next curve previous curve 2D curves 3D curves surfaces fractals polyhedra

RATIONAL SEXTIC

The rational sextics are the sextics of genus zero, therefore with between one or ten singularities making the genus decrease by 10 (in the complex projective plane).
 
 
Cartesian parametrization: where P, Q and R are three polynomials with real coefficients the maximum of the degrees of which is 6.
Replacing t by , we get a trigonometric parametrization: .

Most of the remarkable rational sextics are part of the family of the rational curves of degree 6 that are bounded, with Oy as a symmetry axis, and parametrization , as it will be noted thereafter.

Examples of rational sextics:
    - the quadrifolium and its conchoids (a = 0: quadrifolium, a = 1 : Ceva trisectrix , a = 2: double egg: a > 2: peanut curve)
     - the Dürer folium and its conchoids: (a = 0: Dürer folium, a = 1: Freeth's nephroid )
     - the epitrochoids with parameter q = 2:   (a = 1 : Dürer folium, a = 3: nephroid).
    - the hypotrochoids with parameter q = 4:  (a = 1: quadrifolium, a = 3: astroid).
    - the epitrochoids with parameter q = 1/2: .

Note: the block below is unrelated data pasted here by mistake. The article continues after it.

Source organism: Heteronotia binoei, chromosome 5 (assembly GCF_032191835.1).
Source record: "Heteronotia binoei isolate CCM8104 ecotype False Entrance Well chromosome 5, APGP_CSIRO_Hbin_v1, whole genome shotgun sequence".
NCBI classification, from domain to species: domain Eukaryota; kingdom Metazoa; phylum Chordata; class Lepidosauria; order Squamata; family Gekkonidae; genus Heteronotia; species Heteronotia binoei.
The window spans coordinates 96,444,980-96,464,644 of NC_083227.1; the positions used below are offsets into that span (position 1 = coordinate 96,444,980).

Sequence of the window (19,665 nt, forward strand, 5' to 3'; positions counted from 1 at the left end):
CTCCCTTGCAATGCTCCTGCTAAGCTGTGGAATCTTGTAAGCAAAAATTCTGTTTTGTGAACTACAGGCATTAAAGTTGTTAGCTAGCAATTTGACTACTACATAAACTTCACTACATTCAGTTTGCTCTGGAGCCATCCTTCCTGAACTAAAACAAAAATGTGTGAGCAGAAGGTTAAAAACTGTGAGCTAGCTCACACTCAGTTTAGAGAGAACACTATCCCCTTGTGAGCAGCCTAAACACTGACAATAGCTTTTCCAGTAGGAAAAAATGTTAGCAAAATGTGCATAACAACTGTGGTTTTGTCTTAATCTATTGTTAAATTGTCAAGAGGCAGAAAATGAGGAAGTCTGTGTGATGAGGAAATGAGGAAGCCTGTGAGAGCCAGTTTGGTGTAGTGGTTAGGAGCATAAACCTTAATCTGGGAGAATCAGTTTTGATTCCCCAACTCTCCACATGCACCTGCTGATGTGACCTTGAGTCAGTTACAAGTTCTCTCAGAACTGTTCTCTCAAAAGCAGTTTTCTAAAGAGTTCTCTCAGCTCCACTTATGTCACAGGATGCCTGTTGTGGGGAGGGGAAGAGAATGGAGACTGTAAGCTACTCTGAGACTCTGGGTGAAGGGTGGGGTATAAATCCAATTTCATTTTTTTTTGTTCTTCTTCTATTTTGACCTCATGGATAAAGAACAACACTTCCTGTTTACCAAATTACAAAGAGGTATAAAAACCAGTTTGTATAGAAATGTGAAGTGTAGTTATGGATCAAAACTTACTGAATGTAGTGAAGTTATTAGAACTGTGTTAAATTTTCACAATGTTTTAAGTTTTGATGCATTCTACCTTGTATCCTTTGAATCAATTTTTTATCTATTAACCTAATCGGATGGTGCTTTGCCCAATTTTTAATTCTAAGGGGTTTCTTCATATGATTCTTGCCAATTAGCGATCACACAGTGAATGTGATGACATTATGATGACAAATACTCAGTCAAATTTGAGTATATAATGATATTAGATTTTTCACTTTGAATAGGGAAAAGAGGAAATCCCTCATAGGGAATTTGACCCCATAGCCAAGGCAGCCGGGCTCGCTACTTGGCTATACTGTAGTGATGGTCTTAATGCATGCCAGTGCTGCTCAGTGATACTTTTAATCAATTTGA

- the hypotrochoids with parameter q = 5/2 (5-branch star):  .
    - the cornoid: 
    - the Maltese cross
    - the double drop of water
    - the Cayley sextic
    - the Lissajous curve
    - the windmill
    - the bow tie curve
    - the beetle curves(including the quadrifolium)
    - the Talbot curves.
 
 
Here, an animated view of the sub-family with one parameter: 
In order of apparition: 
a = 0: quadrifolium
a = pi/4:  Maltese cross
a= pi/2: double drop of water
a = 3pi/4: double egg
a = pi-arctan(1/2): Dürer folium
a= pi-arctan(1/3): curve similar to the cornoid
This curves are the projections on the planes containing Oy of the 3D curve:

Other examples:
 
A beautiful sextic with a triple point where the tangents coincide, which belongs to the family of the basins
Another one, which cannot be decomposed, though it seems to be composed of a circle and an eight: .
This third one also seems to be composed of a circle and a cardioid:
.
This curve is associated to the triangles an altitude, a median, and a bisector of which are concurrent (triangles considered by E. LEMOINE in 1885 in mathesis): if the vertex of the altitude is fixed on (0,1) and that of the median on (0,0), then this curve is the locus of the third vertex of such a triangle.
The locus of the intersection point is a septic.

 
 
next curve previous curve 2D curves 3D curves surfaces fractals polyhedra

© Robert FERRÉOL  2017